AB - The quantitative [14C]-2-deoxyglucose autoradiographic method was utilized to assess regional cerebral metabolic rate for glucose (rCMR(glc)) in rat brain during withdrawal from cocaine self-administration. RCMR(glc) was determined in 62 regions from brains of naive rats which were placed into an empty operant chamber for 12 hr continuously, and rats trained to self- administer cocaine during 3 hr training sessions and subsequently placed into the operant chamber for 12 hr continuously with or without access to cocaine. Animals placed into the chamber without access to cocaine were examined 6 hr later, while animals allowed access to the 12 hr cocaine binge were examined either 6 or 72 hr post-cocaine. Metabolic activity was reduced during withdrawal in the nucleus accumbens, olfactory tubercle, islands of Calleja region, basolateral and central amygdaloid nuclei, medial septum, piriform and cingulate cortices, rostral caudatoputamen, entopeduncular nucleus and the adjacent lateral hypothalamus, somatosensory, auditory, and motor cortices compared to the naive state. These effects were usually more severe at 72 than at 6 hr after binge exposure, with intermediate values observed in cocaine trained animals without binge exposure. The response was negatively correlated with the amount of cocaine consumed during binge exposure in the striatum, olfactory tubercle, piriform, cingulate, somatosensory, and motor cortices. Thus, the amount of cocaine consumed can affect the extent of metabolic depression after sustained drug exposure. The pattern of regional effects suggests that mesolimbic and rostral extrapyramidal dopamine terminal regions and certain of their efferent pathways are preferentially affected during cocaine withdrawal. The reduction of basal metabolic rate observed in these brain regions during cocaine withdrawal may become more severe with time despite the apparent recovery of certain behavioral-motivational responses.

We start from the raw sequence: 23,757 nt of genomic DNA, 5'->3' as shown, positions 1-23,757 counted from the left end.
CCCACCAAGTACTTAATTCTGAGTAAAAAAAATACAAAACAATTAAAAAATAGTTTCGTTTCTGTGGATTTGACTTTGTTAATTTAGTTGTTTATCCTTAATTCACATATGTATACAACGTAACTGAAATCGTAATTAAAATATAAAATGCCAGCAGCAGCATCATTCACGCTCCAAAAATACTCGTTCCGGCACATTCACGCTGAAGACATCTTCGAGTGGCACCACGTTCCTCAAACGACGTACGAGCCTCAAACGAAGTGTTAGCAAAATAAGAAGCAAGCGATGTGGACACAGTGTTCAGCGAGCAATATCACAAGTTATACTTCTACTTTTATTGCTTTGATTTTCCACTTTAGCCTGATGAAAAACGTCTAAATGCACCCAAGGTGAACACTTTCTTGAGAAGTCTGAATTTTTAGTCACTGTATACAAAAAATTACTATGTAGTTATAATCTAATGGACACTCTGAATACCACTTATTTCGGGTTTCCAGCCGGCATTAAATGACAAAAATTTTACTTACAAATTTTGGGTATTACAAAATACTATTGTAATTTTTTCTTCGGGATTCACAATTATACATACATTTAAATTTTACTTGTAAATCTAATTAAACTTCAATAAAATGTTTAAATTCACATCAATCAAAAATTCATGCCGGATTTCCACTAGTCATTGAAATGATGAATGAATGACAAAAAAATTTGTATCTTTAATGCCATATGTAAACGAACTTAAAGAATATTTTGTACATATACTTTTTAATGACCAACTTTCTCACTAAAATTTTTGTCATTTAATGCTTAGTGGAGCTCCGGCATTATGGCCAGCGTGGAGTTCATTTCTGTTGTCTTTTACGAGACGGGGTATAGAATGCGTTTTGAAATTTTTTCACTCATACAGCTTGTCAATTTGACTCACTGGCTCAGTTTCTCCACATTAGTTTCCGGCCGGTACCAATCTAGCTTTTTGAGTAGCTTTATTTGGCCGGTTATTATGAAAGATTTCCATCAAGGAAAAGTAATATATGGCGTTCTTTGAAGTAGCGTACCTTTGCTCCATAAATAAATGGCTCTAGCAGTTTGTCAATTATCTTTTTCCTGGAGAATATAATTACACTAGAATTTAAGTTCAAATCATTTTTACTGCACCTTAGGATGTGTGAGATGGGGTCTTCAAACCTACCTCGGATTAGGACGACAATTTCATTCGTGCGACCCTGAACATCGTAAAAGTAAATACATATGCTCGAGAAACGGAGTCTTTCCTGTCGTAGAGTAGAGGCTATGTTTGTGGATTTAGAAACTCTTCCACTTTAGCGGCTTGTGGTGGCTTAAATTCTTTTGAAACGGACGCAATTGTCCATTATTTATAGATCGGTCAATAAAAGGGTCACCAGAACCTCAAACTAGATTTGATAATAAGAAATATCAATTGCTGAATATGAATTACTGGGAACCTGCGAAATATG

UR - http://www.scopus.com/inward/record.url?scp=0027323002&partnerID=8YFLogxK

UR - http://www.scopus.com/inward/citedby.url?scp=0027323002&partnerID=8YFLogxK

M3 - Article

C2 - 8511720

AN - SCOPUS:0027323002

VL - 14

SP - 73

EP - 80

JO - Synapse

JF - Synapse

SN - 0887-4476

IS - 1

ER -